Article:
wiredmikey writes "Dutch authorities have pulled the plug on two secondary servers used by the Grum botnet, a large botnet said to produce about 17% of the world's spam. According to researchers from FireEye, the backup C&C servers were located in the Netherlands, and once word of their existence was released, Dutch authorities quickly seized them. While any C&C server takedown is a win, the impact may be minimal, as the two primary servers are fully active, and the datacenters hosting them are unresponsive to fully documented abuse reports. That being said, FireEye's Atif Mushtaq noted that the botnet does has some weak spots, including the fact that Grum has no failback mechanism, has just a few IPs hardcoded into the binaries, and the botnet is divided into small segments, so even if some C&Cs are not taken down, part of botnet can still remain offline. The removal of the C&C servers shines light on how quickly some law enforcement agencies work, given that proof of their existence is just over a week old."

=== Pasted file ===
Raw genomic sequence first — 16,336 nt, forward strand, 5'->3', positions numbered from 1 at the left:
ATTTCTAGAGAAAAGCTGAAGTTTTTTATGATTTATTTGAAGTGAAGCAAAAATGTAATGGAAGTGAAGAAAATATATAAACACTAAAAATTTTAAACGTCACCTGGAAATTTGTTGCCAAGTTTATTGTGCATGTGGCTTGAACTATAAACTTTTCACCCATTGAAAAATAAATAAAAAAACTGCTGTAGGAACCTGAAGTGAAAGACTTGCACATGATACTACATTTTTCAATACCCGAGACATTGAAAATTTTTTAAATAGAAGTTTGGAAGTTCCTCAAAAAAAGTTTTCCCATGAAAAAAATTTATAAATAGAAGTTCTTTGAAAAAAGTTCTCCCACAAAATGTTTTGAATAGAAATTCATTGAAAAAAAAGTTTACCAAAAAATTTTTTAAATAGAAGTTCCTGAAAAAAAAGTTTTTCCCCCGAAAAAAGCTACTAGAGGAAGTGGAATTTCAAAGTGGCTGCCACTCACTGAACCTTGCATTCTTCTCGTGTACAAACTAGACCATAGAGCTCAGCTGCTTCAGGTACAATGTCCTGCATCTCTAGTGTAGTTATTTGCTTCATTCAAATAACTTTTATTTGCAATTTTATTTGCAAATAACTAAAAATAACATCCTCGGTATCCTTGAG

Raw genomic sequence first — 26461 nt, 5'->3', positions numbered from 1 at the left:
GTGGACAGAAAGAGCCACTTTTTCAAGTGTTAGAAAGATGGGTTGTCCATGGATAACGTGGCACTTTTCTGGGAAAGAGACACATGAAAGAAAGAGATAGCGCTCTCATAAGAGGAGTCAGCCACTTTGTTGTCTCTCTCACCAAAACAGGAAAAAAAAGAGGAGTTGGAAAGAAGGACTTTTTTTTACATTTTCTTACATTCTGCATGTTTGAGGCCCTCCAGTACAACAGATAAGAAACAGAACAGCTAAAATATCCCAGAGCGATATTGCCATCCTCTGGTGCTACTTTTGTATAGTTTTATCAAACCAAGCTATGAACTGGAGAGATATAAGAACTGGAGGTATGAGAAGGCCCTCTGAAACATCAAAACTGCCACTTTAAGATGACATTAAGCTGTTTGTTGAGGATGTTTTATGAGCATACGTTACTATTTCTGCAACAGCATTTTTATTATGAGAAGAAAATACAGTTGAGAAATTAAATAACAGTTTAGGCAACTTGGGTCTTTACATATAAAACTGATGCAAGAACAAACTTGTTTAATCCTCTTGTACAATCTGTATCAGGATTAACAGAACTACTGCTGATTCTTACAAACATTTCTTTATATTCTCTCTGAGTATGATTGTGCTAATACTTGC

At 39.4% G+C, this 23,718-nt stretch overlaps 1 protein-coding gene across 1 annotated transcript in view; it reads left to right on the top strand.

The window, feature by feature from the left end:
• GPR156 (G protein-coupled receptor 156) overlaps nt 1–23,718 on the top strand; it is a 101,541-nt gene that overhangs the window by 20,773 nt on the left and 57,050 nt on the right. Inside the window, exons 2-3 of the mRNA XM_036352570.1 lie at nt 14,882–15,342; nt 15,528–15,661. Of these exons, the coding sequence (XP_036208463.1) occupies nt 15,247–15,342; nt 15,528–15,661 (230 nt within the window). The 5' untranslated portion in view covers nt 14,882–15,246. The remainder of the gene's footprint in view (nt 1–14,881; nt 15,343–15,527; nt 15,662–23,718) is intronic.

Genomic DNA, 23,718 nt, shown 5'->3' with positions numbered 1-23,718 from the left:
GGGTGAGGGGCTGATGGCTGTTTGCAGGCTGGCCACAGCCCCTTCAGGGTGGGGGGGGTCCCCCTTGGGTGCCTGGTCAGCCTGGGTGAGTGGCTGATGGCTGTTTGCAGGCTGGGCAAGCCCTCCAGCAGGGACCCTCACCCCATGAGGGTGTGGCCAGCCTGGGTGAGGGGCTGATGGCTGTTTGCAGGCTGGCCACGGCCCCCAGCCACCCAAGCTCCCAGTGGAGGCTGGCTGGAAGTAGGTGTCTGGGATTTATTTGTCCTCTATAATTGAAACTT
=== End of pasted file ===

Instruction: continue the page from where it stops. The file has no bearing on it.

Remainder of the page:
ananyo writes "The species of alga that causes 'brown tides' in the United States and South Africa is also to blame for massive blooms along China's east coast on the Bohai Sea, researchers have found. The finding could be the first step to tackling the problem. It is the fourth consecutive year the country has been hit by the bloom (Slashdot's story on the 2010 bloom), with the situation worsening each time the bloom returns."